Kraepelin did not investigate how the different ethnic groups became institutionalized. For Europeans with serious forms of mental illness, a medical certificate generally sufficed. Indigenous patients were only admitted if they had created a public nuisance or after they had broken the law (and were not considered rational). In particular, men who had run amok were commonly institutionalized (if they survived). Depressed patients, on the contrary, were almost never admitted, since they were highly unlikely to break the law. Kraepelin’s conclusions were limited because his study population was a highly selected group. Basing conclusions on the nature of mental illness on an analysis of mental hospital populations however, was not unusual at the time.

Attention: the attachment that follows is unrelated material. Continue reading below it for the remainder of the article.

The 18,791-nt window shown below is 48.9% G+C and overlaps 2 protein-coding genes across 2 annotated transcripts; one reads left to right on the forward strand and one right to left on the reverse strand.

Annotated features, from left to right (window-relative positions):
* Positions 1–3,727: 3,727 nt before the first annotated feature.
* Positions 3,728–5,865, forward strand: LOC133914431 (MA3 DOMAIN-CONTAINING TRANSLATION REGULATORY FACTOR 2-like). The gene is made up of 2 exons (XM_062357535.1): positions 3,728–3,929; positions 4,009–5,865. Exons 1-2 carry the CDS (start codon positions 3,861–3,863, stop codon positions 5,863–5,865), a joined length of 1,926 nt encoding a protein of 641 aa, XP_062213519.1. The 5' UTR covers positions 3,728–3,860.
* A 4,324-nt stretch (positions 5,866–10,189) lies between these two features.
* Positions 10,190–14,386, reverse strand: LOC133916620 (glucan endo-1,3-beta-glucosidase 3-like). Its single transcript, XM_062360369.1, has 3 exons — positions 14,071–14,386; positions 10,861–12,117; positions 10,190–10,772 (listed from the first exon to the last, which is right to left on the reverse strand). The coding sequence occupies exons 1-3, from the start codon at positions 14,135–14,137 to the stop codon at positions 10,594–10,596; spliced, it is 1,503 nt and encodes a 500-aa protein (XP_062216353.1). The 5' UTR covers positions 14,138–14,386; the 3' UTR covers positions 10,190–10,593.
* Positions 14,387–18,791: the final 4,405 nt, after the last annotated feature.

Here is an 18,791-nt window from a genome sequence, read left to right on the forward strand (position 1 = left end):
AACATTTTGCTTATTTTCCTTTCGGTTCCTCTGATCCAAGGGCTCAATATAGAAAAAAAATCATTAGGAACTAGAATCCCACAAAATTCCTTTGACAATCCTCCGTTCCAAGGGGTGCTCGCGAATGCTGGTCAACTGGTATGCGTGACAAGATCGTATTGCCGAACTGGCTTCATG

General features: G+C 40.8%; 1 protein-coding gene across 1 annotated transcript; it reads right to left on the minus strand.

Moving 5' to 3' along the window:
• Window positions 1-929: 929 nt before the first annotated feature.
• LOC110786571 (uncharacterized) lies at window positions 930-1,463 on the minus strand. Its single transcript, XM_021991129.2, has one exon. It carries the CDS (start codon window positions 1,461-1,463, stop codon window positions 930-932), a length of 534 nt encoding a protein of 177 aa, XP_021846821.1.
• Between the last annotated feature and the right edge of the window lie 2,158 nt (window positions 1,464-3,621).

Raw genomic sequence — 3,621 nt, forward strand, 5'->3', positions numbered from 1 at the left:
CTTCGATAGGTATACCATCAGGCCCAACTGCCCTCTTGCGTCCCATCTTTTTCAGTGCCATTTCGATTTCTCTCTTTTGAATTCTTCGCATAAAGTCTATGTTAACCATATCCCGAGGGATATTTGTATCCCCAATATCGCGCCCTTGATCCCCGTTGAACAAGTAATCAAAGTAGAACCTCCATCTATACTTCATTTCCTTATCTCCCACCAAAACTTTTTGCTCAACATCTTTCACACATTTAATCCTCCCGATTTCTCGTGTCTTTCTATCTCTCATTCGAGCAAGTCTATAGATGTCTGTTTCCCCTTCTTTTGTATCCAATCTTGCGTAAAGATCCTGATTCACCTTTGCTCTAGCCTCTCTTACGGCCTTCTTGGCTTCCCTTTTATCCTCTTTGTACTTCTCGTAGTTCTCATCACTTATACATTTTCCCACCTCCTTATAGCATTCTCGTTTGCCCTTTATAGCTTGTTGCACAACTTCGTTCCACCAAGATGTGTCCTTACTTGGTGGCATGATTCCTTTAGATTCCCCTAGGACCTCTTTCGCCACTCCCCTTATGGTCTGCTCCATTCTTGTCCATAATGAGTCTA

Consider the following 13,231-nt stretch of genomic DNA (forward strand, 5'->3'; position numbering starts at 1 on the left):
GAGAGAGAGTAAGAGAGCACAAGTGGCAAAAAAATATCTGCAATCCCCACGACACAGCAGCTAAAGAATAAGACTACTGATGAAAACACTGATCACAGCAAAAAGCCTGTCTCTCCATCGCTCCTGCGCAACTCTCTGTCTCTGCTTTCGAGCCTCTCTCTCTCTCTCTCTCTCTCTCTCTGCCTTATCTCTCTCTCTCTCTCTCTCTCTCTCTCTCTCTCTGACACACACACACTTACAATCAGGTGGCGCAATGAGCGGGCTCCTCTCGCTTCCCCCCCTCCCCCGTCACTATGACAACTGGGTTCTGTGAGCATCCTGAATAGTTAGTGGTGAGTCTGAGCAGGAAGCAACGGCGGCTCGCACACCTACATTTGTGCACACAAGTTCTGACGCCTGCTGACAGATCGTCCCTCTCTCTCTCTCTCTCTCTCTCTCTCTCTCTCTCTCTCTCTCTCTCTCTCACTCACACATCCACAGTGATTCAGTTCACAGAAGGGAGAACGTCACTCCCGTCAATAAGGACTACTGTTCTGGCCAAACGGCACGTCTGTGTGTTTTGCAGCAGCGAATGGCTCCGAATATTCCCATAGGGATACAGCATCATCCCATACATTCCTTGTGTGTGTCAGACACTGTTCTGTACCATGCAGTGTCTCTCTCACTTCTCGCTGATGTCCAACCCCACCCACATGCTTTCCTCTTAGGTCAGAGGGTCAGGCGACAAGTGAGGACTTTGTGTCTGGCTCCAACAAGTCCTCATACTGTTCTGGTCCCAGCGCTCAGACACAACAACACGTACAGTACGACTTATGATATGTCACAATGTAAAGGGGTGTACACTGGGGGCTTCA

Kraepelin asked a number of questions that still occupy informed psychiatrists today. Are there forms of mental illness unique to specific cultures? To what extent is the expression of mental illness shaped by social and cultural factors? In addition, Kraepelin was inspired by the project of his senior colleague Wilhelm Wundt, who was formulating a Volkerpsycholgie (folk psychology or anthropological psychology). On the basis of his clinical observations, he concluded that the normal Javanese mind was primitive, primarily emotional, childish, and highly suggestible (even though he did not conclude that Europeans were alcoholic philanderers lacking in impulse control).
These conclusions corresponded with those of the anthropologist Lucien Lvy-Bruhl in his writings on the primitive mind. They also corresponded with biases held by the European population in the Indies. One could therefore conclude that Kraepelin asked a number of interesting and intriguing questions but was limited in the ways he sought to answer them by anthropological, psychological, and psychiatric views that were common in his time.